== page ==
Jan 19 2023

Vintage ‘Jamón Ibérico’: a Year to Remember

Some of the most famed producers in Spain select hams from truly exceptional years: this is the story of the exclusive jamones de añada.


by Simon Hunter - @simoninmadrid

Spain’s bellota hams are synonymous with quality. To qualify for the black tag that denotes that a jamón is the best of the best, there are a series of stringent conditions that must be met – from the breed of the pig itself, to its diet before it is slaughtered. But for the last few decades the gourmet consumer has had an even higher-quality option: jamón de añada, or vintage ham. Some of the country’s most famed producers regularly select legs that have come from truly exceptional years, and sell them as special editions.

But before we can establish what sets a vintage ham apart from the rest, it is important to understand the life cycle of the Iberian pig. These animals are first reared on their mothers milk, before they are fed with a fibre-rich feed that helps them develop strong muscles and bones. Then it is time for them to fatten up, feeding almost exclusively on acorns, or bellotas, which is where they get their name.

Pigs from Joselito, one of Spain’s leading ham brands, live their entire lives in their natural habitat, and enjoy some three hectares of land each. This pasture is known as the dehesa, and the feeding period here is called the montanera.

The importance of ‘montanera’

During the montanera, which takes place during the final months of one year and the beginning of the next, the pigs can eat as many as seven kilos of acorns and three kilos of grass in a single day. It is the variations in the conditions during this time that set one year apart from the other, followed by the carefully monitored curing process.

“We currently have hams that have been naturally cured for more than 15 years,” explains José Gómez Sánchez, brand manager at Joselito. “Each vintage ham from Joselito is unique and different. The characteristics are closely linked to the weather conditions. The vintage from a very dry, hot year has different characteristics and leads to a different flavour compared to a cold year with a lot of rain.”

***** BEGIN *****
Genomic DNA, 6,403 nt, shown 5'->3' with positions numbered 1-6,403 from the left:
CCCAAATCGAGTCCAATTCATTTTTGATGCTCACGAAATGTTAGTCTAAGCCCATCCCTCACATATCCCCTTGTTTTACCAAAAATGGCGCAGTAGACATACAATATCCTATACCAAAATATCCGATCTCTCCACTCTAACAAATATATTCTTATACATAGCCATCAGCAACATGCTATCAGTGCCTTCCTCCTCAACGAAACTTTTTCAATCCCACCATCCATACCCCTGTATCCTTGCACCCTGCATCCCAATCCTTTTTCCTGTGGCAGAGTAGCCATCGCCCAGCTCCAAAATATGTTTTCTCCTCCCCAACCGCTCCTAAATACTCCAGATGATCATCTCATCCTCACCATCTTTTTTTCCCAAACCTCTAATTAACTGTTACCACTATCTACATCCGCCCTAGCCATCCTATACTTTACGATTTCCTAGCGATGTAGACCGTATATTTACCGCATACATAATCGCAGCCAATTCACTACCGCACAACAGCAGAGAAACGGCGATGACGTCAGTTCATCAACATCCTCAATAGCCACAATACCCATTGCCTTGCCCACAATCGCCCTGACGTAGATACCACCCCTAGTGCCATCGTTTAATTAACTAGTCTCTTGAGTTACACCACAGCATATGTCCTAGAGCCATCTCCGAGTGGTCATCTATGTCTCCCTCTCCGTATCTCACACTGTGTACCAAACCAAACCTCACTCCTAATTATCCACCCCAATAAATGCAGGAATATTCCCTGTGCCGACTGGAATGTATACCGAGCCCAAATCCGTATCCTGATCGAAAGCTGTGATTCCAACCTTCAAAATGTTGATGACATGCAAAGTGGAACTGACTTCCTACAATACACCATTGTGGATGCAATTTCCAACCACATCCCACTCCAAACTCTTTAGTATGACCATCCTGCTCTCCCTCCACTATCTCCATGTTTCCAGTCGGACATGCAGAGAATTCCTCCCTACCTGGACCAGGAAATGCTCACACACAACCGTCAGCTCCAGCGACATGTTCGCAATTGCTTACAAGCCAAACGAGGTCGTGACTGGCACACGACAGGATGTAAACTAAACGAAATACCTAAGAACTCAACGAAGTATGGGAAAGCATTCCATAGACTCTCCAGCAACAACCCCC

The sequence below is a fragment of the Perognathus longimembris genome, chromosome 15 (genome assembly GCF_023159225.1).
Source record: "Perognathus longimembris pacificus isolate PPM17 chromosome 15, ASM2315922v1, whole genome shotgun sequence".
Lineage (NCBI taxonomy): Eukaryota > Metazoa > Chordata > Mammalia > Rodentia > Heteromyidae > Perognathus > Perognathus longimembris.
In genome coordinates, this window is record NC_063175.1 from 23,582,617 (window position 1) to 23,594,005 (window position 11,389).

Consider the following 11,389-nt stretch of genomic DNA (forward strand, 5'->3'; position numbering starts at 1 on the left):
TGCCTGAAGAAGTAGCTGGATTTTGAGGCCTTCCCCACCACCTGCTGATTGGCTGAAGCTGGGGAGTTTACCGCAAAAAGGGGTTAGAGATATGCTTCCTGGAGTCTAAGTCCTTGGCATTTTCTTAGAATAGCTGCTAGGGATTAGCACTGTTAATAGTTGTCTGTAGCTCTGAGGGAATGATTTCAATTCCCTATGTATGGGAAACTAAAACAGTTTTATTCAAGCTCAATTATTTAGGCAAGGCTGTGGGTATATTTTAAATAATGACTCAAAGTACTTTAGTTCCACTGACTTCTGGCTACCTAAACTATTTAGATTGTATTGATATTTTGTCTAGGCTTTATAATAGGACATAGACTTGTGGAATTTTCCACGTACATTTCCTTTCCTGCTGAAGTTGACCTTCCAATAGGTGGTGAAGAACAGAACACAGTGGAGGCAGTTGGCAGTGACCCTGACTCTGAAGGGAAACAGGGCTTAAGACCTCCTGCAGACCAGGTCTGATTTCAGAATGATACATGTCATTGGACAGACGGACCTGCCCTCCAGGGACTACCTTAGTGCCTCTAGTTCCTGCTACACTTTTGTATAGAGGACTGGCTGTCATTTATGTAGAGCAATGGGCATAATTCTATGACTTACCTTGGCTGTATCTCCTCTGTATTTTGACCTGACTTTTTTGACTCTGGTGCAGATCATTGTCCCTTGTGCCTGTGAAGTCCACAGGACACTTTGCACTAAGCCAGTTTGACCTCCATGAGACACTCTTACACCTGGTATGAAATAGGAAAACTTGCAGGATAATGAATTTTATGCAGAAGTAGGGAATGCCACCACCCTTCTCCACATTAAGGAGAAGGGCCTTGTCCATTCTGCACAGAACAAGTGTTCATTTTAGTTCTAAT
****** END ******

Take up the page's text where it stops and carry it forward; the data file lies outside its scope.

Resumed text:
For example, cool temperatures and humid conditions lead to a softer texture, as well as a more subtle aroma. Then there are the bellotas themselves. The acorns can fall from the oaks at different times, and there can be varying quantities and types of the nuts for the animals to feast on.

“It all depends on the dehesa,” explains Eva Sánchez, one of the owners of another leading ham company, Fisan. “Has there been more water, less water, did the acorns fall sooner or later… all of that contributes to the añadas being different. It’s very similar to wine, because we also depend on the climatological conditions.”

At Fisan, the animals are sacrificed during the months of January, February and March. Although they will have been feeding in the dehesa during the latter part of the previous year, the vintage refers to the year they are sacrificed. And then, of course, comes another key part to creating a spectacular ham: the production. 

ESP= La Dehesa Ibérica. Jamón de Huelva. Finca La Silladilla, Cerdo iberico
ENG= The Iberic Dehesa (Spanish Meadow). Huelva ham, Spain. La SIlladilla meadow. Iberic pig

A matter of patience

“The añada can be great, but you have to know how to produce them,” Eva explains. “If you don’t take the optimum care during the elaboration process, the ham will be spoiled. The salting, the drying, the curing, temperature, humidity… All of those things are where the ham is created, and it takes a lot of patience.”

The first of the Fisan limited edition añada hams are ready to be sold some 36 to 38 months after the animal is slaughtered. “These are the ones that weigh less, because they cure faster,” says Eva. “But some of them are cured for as long as 60 months.”

So which has been the best añada of all time for the two companies? “It’s very difficult to say, because it depends on tiny nuances,” explains José. “But if we were to pick an exceptional vintage, it would be 2005. It was a year when the climate conditions were perfect in the countryside, with a lot of acorns. I’d be hard pressed to remember another year like that.”

“The 2014 añada was very good,” adds Eva. “The climate was perfect, the quantity and size of the acorns was just right, it rained at the right time for the acorns to fall, the pigs entered the dehesa at the end of October, so they could roam…”

For anyone wanting to sample that vintage, there’s some bad news: it has sold out. There are, however, other options. The 2017 and 2018 añadas from Fisan are both available – providing, of course, you are willing to hand over the not inconsiderable sum of €1,200 for a single leg. But that is a small price to pay for a chance to sample one of the finest-quality products Spain has to offer.